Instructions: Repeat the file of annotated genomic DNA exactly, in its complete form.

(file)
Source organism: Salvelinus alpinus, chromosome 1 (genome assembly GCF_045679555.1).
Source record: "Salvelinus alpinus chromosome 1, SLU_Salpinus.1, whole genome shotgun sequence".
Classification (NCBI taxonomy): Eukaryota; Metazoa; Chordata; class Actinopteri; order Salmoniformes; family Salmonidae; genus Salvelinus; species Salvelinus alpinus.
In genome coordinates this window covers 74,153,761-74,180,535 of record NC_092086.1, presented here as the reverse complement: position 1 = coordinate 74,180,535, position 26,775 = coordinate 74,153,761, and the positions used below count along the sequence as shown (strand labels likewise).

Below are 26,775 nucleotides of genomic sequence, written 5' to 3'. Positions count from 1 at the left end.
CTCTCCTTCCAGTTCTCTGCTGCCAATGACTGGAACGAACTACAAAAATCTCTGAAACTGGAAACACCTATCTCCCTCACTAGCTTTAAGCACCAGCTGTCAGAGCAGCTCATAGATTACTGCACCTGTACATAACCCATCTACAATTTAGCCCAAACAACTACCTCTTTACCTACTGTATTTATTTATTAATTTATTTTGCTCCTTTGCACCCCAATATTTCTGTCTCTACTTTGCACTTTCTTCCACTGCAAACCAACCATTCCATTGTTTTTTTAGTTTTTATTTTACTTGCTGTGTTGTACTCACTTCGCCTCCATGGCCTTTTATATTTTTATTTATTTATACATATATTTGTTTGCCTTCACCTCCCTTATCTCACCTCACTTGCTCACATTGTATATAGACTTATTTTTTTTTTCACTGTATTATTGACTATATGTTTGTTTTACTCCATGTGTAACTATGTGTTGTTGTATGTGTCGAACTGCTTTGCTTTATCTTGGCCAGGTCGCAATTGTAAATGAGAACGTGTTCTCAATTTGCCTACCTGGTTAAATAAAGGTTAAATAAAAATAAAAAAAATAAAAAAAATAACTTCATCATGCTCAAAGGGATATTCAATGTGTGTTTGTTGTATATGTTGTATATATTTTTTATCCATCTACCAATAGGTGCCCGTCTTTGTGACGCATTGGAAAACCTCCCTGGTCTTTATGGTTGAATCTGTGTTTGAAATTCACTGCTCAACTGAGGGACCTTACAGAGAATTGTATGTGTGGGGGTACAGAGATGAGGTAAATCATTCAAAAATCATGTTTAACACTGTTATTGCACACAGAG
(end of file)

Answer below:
Source organism: Salvelinus alpinus, chromosome 1 (genome assembly GCF_045679555.1).
Source record: "Salvelinus alpinus chromosome 1, SLU_Salpinus.1, whole genome shotgun sequence".
Classification (NCBI taxonomy): Eukaryota; Metazoa; Chordata; class Actinopteri; order Salmoniformes; family Salmonidae; genus Salvelinus; species Salvelinus alpinus.
In genome coordinates this window covers 74,153,761-74,180,535 of record NC_092086.1, presented here as the reverse complement: position 1 = coordinate 74,180,535, position 26,775 = coordinate 74,153,761, and the positions used below count along the sequence as shown (strand labels likewise).

Below are 26,775 nucleotides of genomic sequence, written 5' to 3'. Positions count from 1 at the left end.
CTCTCCTTCCAGTTCTCTGCTGCCAATGACTGGAACGAACTACAAAAATCTCTGAAACTGGAAACACCTATCTCCCTCACTAGCTTTAAGCACCAGCTGTCAGAGCAGCTCATAGATTACTGCACCTGTACATAACCCATCTACAATTTAGCCCAAACAACTACCTCTTTACCTACTGTATTTATTTATTAATTTATTTTGCTCCTTTGCACCCCAATATTTCTGTCTCTACTTTGCACTTTCTTCCACTGCAAACCAACCATTCCATTGTTTTTTTAGTTTTTATTTTACTTGCTGTGTTGTACTCACTTCGCCTCCATGGCCTTTTATATTTTTATTTATTTATACATATATTTGTTTGCCTTCACCTCCCTTATCTCACCTCACTTGCTCACATTGTATATAGACTTATTTTTTTTTTCACTGTATTATTGACTATATGTTTGTTTTACTCCATGTGTAACTATGTGTTGTTGTATGTGTCGAACTGCTTTGCTTTATCTTGGCCAGGTCGCAATTGTAAATGAGAACGTGTTCTCAATTTGCCTACCTGGTTAAATAAAGGTTAAATAAAAATAAAAAAAATAAAAAAAATAACTTCATCATGCTCAAAGGGATATTCAATGTGTGTTTGTTGTATATGTTGTATATATTTTTTATCCATCTACCAATAGGTGCCCGTCTTTGTGACGCATTGGAAAACCTCCCTGGTCTTTATGGTTGAATCTGTGTTTGAAATTCACTGCTCAACTGAGGGACCTTACAGAGAATTGTATGTGTGGGGGTACAGAGATGAGGTAAATCATTCAAAAATCATGTTTAACACTGTTATTGCACACAGAG